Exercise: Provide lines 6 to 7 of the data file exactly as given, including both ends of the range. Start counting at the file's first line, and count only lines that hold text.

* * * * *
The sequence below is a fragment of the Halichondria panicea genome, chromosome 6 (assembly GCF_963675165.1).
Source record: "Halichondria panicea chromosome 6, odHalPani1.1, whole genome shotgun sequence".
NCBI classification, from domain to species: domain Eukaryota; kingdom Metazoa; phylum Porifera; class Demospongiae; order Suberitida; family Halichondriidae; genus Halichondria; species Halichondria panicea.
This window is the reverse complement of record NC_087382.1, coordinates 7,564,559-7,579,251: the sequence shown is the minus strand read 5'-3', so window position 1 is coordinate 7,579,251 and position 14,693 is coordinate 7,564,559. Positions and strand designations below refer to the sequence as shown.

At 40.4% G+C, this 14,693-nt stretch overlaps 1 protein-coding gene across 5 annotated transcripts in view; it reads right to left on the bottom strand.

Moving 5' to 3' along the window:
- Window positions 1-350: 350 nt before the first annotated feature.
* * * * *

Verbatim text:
Moving 5' to 3' along the window:
- Window positions 1-350: 350 nt before the first annotated feature.